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13 March, 2005:

We were in shock from the moment we entered SIPCOT area…
College volunteers Bhuvana Murli and Lakshmi Venugopal, narrate their recent experience of visiting SIPCOT Cuddalore

Bhuvana narrates…
Bunking college, a bunch of lies to mom. and there I was, on my way to Cuddalore. For a sea loving person that I am, the journey along the coastline was a joy in itself. The articles that we read, the documentaries that we had seen and the first hand accounts by Shweta had made us believe that we knew enough about the problems in Cuddalore. We were in for a shock the moment our auto entered the SIPCOT area. After all, we hadn't known the intensity of the problem all this while! If there exists a word that could describe the stench of the place, I just didn't know it.......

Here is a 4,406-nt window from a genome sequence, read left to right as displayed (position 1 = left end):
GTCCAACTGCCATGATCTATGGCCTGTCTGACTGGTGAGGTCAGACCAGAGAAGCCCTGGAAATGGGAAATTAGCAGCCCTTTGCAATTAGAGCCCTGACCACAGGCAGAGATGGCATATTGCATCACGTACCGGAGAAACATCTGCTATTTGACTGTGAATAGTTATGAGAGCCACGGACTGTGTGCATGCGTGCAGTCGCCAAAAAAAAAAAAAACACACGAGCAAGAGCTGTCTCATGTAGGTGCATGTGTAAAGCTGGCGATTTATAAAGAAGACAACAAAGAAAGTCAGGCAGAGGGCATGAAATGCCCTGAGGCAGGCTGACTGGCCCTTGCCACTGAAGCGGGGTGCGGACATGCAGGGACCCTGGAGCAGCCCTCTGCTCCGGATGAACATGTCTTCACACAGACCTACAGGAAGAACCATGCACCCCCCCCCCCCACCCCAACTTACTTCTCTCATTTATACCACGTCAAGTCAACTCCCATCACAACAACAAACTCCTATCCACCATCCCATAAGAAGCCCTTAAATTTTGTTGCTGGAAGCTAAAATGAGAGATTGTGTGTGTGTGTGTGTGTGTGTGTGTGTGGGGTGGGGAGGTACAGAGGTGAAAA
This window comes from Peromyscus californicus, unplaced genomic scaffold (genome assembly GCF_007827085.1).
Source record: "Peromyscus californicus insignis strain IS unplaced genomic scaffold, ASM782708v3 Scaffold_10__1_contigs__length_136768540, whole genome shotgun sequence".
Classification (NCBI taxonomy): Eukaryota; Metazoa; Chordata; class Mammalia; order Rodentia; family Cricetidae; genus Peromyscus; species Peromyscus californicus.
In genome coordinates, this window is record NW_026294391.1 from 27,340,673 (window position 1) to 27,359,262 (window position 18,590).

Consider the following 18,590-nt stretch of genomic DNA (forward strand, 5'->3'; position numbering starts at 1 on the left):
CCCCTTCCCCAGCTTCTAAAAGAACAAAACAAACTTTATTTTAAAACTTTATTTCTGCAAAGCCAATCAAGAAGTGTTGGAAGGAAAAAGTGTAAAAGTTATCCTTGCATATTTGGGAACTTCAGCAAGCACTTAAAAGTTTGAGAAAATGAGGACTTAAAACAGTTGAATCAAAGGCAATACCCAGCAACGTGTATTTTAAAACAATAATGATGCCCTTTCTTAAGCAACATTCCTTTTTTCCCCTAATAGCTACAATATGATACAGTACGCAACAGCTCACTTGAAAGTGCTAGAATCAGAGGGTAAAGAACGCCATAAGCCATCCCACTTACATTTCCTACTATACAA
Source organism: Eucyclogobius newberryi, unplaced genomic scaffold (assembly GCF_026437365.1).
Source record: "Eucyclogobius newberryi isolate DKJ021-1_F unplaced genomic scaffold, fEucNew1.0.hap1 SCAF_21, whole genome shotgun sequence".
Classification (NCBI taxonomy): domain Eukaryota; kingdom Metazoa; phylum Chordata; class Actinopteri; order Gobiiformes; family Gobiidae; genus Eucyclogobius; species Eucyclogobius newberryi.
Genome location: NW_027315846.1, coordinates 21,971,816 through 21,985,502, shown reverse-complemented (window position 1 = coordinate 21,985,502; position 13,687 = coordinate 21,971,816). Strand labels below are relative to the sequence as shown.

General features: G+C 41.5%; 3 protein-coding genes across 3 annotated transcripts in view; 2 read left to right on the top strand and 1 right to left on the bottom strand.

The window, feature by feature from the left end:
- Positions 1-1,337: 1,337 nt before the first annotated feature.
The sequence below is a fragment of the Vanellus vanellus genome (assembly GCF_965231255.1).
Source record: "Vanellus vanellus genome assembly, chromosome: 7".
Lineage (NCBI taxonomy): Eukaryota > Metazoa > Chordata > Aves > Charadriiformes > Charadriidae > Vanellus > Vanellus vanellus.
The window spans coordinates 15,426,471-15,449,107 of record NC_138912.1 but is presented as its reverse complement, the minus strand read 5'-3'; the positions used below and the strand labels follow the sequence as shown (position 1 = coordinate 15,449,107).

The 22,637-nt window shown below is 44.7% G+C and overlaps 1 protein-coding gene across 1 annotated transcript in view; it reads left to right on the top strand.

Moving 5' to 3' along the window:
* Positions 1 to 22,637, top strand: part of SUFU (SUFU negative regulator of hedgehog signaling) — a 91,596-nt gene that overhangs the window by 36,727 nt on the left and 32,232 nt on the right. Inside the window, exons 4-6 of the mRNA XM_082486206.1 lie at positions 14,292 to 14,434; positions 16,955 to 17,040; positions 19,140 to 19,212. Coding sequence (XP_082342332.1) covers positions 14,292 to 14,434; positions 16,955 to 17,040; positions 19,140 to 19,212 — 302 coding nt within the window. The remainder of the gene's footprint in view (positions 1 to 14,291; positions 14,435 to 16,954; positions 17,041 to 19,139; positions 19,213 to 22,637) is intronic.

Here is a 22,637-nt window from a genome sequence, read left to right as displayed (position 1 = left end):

Holding our breaths, we reached the Sangolikuppam village. We were there to be a part of the art workshop for the children of the Government school by Blodsow. As we approached the school with the mental picture of a typical Government school, we were greeted by the bright blooms of a very 'green' and well maintained structure. The children were amazing, giving the circumstances and the surroundings in which they live. They were all bubbly, eager to learn and waiting to exhibit their talents. The kids were too happy to dig into mud and splash it on their charts. Later when Blodsow and the rest of us tried to talk to the kids about industrial pollution, they came out with their own experiences, how their parents have been affected and the time when they went without food for days in a row. We weren't ready for such a matter of fact, plain talk from those young minds. But in a way, it was comforting to know that these kids understood the problem and had a strong hatred for the industries that were playing with their lives. We wound up for the day and the kids would let us go only if we promised to come back the next day.